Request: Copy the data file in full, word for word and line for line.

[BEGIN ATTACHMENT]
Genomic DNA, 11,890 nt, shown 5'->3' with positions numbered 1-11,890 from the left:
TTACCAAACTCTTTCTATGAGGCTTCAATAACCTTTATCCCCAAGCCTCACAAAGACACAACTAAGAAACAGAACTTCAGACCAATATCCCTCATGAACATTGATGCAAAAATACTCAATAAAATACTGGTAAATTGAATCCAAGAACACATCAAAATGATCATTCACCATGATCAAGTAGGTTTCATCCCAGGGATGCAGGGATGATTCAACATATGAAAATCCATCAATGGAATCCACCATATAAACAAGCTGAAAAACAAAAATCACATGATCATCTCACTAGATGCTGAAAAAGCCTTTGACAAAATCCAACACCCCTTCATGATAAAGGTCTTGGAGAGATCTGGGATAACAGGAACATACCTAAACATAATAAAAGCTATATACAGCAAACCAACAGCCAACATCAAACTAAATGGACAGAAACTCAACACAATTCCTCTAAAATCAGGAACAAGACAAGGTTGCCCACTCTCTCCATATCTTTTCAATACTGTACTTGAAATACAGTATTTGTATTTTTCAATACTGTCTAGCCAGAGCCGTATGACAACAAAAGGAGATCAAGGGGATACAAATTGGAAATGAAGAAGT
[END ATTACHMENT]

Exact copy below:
Genomic DNA, 11,890 nt, shown 5'->3' with positions numbered 1-11,890 from the left:
TTACCAAACTCTTTCTATGAGGCTTCAATAACCTTTATCCCCAAGCCTCACAAAGACACAACTAAGAAACAGAACTTCAGACCAATATCCCTCATGAACATTGATGCAAAAATACTCAATAAAATACTGGTAAATTGAATCCAAGAACACATCAAAATGATCATTCACCATGATCAAGTAGGTTTCATCCCAGGGATGCAGGGATGATTCAACATATGAAAATCCATCAATGGAATCCACCATATAAACAAGCTGAAAAACAAAAATCACATGATCATCTCACTAGATGCTGAAAAAGCCTTTGACAAAATCCAACACCCCTTCATGATAAAGGTCTTGGAGAGATCTGGGATAACAGGAACATACCTAAACATAATAAAAGCTATATACAGCAAACCAACAGCCAACATCAAACTAAATGGACAGAAACTCAACACAATTCCTCTAAAATCAGGAACAAGACAAGGTTGCCCACTCTCTCCATATCTTTTCAATACTGTACTTGAAATACAGTATTTGTATTTTTCAATACTGTCTAGCCAGAGCCGTATGACAACAAAAGGAGATCAAGGGGATACAAATTGGAAATGAAGAAGT